But I was growing more tired by the day. I was, essentially, trying to do the Lord’s work by my own strength. As a result, I had never been more confused and exhausted. My prayers to God felt empty. I was all emotion without direction. Lord, are you there? By the second half of my fourth year, I had lost passion and motivation. Nothing could hold my interest. I developed social anxiety and started pushing my loved ones away, avoiding group gatherings and family calls where possible. Close friends would check in, but I responded only a week or two later, when I could say I think I’m feeling alright.
Some days, it took me three hours to climb out of bed. On others, I barely slept.
As my thoughts began to spiral and drift towards death, I knew I needed to seek help.
After confiding in my boyfriend about my worsening mental health, he got me in touch with a mutual friend who was willing to share about his encounter with depression. It was through hearing his story and journey that I felt emboldened to seek out this specific Christian psychologist.
Seeing a psychologist was the lifeline I never knew I needed. Beyond finding a listening ear, I was relieved to be able to share openly with someone who was patient, wise, and empathetic in her counsel. She helped me recognise that depression and anxiety were not foreign experiences even for those who placed their faith in God. I realised that being a Christian did not mean immunity from pain and suffering in this lifetime.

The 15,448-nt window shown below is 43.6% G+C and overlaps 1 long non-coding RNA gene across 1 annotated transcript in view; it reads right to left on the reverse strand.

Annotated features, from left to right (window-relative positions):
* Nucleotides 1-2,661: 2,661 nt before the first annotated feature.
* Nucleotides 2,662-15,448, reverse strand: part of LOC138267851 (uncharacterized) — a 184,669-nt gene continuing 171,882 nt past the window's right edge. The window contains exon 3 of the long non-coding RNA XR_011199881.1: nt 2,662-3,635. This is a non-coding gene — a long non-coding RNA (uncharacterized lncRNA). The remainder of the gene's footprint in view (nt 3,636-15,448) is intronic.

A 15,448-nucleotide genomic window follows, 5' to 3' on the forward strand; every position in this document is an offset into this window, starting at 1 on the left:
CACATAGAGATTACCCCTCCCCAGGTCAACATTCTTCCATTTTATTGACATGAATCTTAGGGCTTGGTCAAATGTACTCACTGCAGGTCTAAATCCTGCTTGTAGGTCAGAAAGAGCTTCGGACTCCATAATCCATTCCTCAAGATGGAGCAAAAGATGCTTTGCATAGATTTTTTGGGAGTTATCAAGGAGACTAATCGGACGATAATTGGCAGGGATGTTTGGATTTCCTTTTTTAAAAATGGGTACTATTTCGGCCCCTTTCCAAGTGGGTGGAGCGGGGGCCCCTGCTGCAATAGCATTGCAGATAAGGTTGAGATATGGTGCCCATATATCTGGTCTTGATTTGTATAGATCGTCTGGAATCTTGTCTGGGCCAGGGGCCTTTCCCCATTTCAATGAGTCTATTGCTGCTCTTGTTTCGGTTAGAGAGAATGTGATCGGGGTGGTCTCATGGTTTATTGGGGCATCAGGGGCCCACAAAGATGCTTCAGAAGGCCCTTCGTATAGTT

Looking at the Biblical example of Job, a righteous man who endured intense loss, grief, illness, and abandonment,
Job’s laments were not shameful acts of disobedience, but rather, an expression of his faith in God. As C. S. Lewis put it, “My dear friend, when grief presses you to the dust, worship there.”
The more I shared with my psychologist, the more I could see that God’s grace was sufficient for me (2 Corinthians 12:9). He was teaching me to lay down my pride, my human strength, my poker face, and find healing and rest in His everlasting arms.
You don’t need to have it altogether. I did not need to prove myself worthy to be a Christian or a leader. I could come before God, broken and messy, knowing He still accepts and loves me regardless. As Corrie ten Boom said, “There is no pit so deep, that God’s love is not deeper still.”